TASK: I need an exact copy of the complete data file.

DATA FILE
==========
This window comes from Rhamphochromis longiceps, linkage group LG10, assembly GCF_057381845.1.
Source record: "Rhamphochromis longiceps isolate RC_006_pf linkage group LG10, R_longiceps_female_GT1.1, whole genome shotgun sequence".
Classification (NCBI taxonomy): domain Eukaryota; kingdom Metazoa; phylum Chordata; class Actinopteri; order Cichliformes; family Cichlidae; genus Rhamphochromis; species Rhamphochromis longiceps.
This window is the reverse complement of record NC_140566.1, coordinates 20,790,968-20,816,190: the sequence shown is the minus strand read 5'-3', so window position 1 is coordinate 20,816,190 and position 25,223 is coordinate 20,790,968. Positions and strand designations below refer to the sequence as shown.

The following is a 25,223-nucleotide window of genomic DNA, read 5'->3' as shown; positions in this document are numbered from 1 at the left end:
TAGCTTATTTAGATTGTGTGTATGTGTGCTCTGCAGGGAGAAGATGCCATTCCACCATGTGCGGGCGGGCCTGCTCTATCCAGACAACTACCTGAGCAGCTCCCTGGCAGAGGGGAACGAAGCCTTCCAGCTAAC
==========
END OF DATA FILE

This window comes from Rhamphochromis longiceps, linkage group LG10, assembly GCF_057381845.1.
Source record: "Rhamphochromis longiceps isolate RC_006_pf linkage group LG10, R_longiceps_female_GT1.1, whole genome shotgun sequence".
Classification (NCBI taxonomy): domain Eukaryota; kingdom Metazoa; phylum Chordata; class Actinopteri; order Cichliformes; family Cichlidae; genus Rhamphochromis; species Rhamphochromis longiceps.
This window is the reverse complement of record NC_140566.1, coordinates 20,790,968-20,816,190: the sequence shown is the minus strand read 5'-3', so window position 1 is coordinate 20,816,190 and position 25,223 is coordinate 20,790,968. Positions and strand designations below refer to the sequence as shown.

The following is a 25,223-nucleotide window of genomic DNA, read 5'->3' as shown; positions in this document are numbered from 1 at the left end:
TAGCTTATTTAGATTGTGTGTATGTGTGCTCTGCAGGGAGAAGATGCCATTCCACCATGTGCGGGCGGGCCTGCTCTATCCAGACAACTACCTGAGCAGCTCCCTGGCAGAGGGGAACGAAGCCTTCCAGCTAAC